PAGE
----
The sound a roadrunner makes is very different than what one would expect. Before I learned it, I thought it was an owl. The roadrunner’s w00-hoo-hoo-hoo differs in that it goes from high to low and decreases in volume, also.

  37. Pat(KY) says:

    Greetings all,
    We are at City of Rocks state park in NM. The sun is peeking through every once in a while so I can charge everything. The wind has come up and as others have mentioned the temps are going to drop. Lows in the low 20′ s for the next few days will have us on the road moving a little faster west than planned.

    Sue, did you see Bob Wells latest YouTube video he put out today? He gave you star billing as a blog to follow for how to boondock.

    • rvsueandcrew says:

      No, I didn’t see the video, Pat. It would be helpful if you could indicate where on his website it is located.

    • weather says:

      Hi, Pat, thanks for mentioning his video, how cool is that?! Sue, if you need to save some data, type- CheapRVLiving, Snowbird schedule part 2 How to find campsites- into a web search. Slide the cursor on that video to 13 minutes, to hear him talking about how highly he recommends your blog.

      • rvsueandcrew says:

        Thanks, weather. I’ll do that.

      • weather says:

        oops, you need to type cheaprvliving youtube -then rest of what I typed above

        • rvsueandcrew says:

          Got it! It worked as you originally suggested.

          • Calvin Rittenhouse says:

            Ironically, I first came here when Bob mentioned you on his blog. Now he’s on youtube and doesn’t blog anymore, so I’ve mostly lost track of him.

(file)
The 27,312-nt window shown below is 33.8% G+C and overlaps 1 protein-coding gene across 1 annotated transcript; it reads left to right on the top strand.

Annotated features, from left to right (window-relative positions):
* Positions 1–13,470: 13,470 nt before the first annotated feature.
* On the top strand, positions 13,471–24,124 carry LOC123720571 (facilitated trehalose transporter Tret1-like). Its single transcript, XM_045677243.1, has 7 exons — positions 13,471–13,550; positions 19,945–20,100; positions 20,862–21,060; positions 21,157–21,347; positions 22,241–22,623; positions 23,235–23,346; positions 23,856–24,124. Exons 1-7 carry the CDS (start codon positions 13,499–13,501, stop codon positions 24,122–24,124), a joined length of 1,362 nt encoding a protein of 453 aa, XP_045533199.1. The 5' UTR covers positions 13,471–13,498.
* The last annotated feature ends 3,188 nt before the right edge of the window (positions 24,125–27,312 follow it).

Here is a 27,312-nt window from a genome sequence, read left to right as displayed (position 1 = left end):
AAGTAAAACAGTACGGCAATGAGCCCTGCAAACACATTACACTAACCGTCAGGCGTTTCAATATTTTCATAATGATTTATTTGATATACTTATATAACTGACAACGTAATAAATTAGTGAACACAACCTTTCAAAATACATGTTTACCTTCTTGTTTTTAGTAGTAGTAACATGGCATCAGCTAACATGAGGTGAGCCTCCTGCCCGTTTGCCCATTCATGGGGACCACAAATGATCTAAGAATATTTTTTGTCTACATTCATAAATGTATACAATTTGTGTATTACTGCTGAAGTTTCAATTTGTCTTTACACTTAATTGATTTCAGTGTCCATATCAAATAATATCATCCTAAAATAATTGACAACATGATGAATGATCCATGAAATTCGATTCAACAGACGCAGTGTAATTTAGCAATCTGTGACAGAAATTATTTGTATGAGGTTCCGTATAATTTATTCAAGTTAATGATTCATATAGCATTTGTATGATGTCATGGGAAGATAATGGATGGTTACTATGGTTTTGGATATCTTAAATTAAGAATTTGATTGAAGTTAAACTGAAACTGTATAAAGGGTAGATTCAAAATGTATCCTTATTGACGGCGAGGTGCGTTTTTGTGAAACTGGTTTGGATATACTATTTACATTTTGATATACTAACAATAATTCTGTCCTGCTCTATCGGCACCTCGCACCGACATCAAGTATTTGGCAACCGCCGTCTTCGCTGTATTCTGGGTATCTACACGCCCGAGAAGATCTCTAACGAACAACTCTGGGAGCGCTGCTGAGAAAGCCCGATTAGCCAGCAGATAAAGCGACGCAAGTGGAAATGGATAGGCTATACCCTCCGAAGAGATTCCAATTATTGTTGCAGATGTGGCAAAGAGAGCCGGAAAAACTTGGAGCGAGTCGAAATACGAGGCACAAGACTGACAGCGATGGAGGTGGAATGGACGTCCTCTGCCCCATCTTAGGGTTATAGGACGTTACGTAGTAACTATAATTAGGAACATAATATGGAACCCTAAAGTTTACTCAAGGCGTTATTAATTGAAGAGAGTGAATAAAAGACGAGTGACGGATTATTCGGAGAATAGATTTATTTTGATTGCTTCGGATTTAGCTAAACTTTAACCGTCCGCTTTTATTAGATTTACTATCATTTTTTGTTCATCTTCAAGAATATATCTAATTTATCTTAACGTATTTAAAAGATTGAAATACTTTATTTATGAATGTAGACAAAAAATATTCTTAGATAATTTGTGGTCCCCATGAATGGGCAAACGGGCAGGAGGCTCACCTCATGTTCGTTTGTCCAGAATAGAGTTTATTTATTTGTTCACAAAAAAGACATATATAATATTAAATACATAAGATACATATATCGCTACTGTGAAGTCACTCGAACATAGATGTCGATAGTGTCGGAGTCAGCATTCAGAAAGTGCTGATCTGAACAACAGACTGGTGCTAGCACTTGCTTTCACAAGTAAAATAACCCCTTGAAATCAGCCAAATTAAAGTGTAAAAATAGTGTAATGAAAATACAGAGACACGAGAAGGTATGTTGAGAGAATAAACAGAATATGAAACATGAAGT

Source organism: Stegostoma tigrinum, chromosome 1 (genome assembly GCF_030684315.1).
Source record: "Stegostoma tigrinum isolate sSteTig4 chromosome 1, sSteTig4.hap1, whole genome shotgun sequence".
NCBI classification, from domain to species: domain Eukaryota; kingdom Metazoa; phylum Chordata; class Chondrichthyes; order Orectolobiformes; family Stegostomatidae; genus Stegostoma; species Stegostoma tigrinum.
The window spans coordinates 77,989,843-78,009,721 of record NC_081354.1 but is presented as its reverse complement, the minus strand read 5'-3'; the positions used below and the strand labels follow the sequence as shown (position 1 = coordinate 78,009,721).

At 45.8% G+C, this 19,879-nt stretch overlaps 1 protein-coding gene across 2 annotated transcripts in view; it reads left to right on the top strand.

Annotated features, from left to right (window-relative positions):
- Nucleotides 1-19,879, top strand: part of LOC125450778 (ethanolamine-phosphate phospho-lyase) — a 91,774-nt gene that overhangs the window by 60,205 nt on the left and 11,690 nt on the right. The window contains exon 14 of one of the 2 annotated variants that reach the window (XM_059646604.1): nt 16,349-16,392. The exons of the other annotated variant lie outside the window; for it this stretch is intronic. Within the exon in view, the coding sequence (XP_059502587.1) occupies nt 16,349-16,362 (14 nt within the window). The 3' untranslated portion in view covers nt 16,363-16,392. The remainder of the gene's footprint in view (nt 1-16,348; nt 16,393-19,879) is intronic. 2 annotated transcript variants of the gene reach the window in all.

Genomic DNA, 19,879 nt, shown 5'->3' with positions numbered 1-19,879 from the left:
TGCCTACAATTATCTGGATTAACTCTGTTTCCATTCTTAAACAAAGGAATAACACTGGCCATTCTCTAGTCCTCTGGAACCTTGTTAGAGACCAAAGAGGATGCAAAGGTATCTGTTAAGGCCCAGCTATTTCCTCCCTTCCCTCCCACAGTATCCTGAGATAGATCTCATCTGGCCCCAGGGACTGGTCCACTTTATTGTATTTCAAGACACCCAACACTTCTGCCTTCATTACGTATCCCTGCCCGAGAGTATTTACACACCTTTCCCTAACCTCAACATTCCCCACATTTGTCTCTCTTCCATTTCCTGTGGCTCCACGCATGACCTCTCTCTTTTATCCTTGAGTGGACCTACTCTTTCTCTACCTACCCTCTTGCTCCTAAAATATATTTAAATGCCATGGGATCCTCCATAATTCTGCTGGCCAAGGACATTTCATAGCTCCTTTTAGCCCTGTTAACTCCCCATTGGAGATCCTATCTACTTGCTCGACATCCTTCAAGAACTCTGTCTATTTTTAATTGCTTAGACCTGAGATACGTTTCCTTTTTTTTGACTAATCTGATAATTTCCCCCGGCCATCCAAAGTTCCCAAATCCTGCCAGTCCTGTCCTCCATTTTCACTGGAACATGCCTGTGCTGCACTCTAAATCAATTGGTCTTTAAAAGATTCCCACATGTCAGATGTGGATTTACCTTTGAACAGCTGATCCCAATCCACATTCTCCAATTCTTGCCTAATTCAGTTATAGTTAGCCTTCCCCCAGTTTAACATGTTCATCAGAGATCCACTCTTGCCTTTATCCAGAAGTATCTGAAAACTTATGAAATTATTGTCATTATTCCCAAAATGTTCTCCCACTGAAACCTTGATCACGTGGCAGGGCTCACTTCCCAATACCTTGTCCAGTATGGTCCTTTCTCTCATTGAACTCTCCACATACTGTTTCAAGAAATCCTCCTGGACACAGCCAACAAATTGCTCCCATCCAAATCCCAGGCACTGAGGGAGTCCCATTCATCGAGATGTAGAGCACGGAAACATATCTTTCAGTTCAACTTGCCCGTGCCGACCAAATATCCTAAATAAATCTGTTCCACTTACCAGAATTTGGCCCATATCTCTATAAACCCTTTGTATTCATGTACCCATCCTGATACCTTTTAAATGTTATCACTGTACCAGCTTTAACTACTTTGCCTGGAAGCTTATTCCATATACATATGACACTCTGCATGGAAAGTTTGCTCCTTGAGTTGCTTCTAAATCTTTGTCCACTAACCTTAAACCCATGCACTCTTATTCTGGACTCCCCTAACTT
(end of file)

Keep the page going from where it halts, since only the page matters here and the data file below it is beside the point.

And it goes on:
• rvsueandcrew says:

              Hi, Calvin,

              Bob’s still “out there” in cyberspace…. cheaprvtravel.com. I imagine it would be difficult to blog and make youtube videos also.

              It’s tempting to make videos of the crew for the enjoyment of my dog-lovin’ readers, yet I know if I turned my focus toward that the blog would suffer and my life with the crew would change.

            • Calvin Rittenhouse says:

              I’ve actually watched some of Bob’s youtube videos, but it’s the nature of my learning disorder that I do much better with text and pictures than video. I’m content following you and other bloggers.

            • rvsueandcrew says:

              I’m glad you’re content with what this blog offers. 🙂

    • rvsueandcrew says:

      Hi, Pat,

      I watched Bob’s video a few minutes ago. How nice of him to single out my blog for praise! Thank you for letting me know. I emailed a thank you note to Bob.

      Low 20s at City of Rocks? That’s a challenge for any RV heater. I hope you find milder weather somewhere. Lows in the 30s expected here at the refuge. I even saw a forecast of a low in the high 20s. We can do this! 🙂

      Safe travels….

  38. Enjoying reading your archives, I too visited your blog (and book marked it) after seeing Bob’s glowing review of your blog. Added plus is your great little dogs, I have JRTs and love little terriers.

    • rvsueandcrew says:

      Welcome to my blog, Elaine! And thank you for reading my old posts. I have a special place in my heart for terriers (and for those who love them). 🙂

  39. Steve in Vegas says:

    The griddle mentioned at the end of the post my be the one I recieved this morning. It’s cold and windy here so the seasoning will have wait for better conditions. I watched some Youtube videos of people using it and one old cooter, about my age, found a perfect tool for it was a six inch paint scrapper/putty knife he got in the paint dept. of Lowes or H.D.
    I am looking forward to trying some Asian teppanyaki, kind of like stir fry with it. We enjoy the chicken or shrimp with fried noodles.
    Thanks for the heads up on this appliance.

    • rvsueandcrew says:

      You’re welcome, Steve, and thank you for purchasing the griddle through my blog. I was wondering who placed that order. Sounds like you know how to make good use of it. After you’ve cooked on it, let us know what you think. Bon appetit!